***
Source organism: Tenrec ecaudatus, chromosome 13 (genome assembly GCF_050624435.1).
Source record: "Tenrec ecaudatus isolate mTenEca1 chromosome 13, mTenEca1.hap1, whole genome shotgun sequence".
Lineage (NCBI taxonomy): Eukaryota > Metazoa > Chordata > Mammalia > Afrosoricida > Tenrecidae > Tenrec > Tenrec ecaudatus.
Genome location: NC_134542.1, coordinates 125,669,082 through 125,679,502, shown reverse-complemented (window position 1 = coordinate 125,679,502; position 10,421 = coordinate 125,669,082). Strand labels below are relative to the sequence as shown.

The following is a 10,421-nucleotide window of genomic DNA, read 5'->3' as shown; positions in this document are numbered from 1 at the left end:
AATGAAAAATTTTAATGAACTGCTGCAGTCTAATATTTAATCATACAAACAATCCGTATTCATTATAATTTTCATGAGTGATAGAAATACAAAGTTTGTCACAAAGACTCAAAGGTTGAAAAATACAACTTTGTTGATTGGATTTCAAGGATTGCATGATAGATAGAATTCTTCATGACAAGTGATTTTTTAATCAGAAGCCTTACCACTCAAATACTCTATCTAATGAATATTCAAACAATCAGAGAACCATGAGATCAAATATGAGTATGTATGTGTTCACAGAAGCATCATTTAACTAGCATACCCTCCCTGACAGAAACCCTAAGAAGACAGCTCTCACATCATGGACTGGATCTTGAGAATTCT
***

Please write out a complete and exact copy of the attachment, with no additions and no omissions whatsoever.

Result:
Source organism: Tenrec ecaudatus, chromosome 13 (genome assembly GCF_050624435.1).
Source record: "Tenrec ecaudatus isolate mTenEca1 chromosome 13, mTenEca1.hap1, whole genome shotgun sequence".
Lineage (NCBI taxonomy): Eukaryota > Metazoa > Chordata > Mammalia > Afrosoricida > Tenrecidae > Tenrec > Tenrec ecaudatus.
Genome location: NC_134542.1, coordinates 125,669,082 through 125,679,502, shown reverse-complemented (window position 1 = coordinate 125,679,502; position 10,421 = coordinate 125,669,082). Strand labels below are relative to the sequence as shown.

The following is a 10,421-nucleotide window of genomic DNA, read 5'->3' as shown; positions in this document are numbered from 1 at the left end:
AATGAAAAATTTTAATGAACTGCTGCAGTCTAATATTTAATCATACAAACAATCCGTATTCATTATAATTTTCATGAGTGATAGAAATACAAAGTTTGTCACAAAGACTCAAAGGTTGAAAAATACAACTTTGTTGATTGGATTTCAAGGATTGCATGATAGATAGAATTCTTCATGACAAGTGATTTTTTAATCAGAAGCCTTACCACTCAAATACTCTATCTAATGAATATTCAAACAATCAGAGAACCATGAGATCAAATATGAGTATGTATGTGTTCACAGAAGCATCATTTAACTAGCATACCCTCCCTGACAGAAACCCTAAGAAGACAGCTCTCACATCATGGACTGGATCTTGAGAATTCT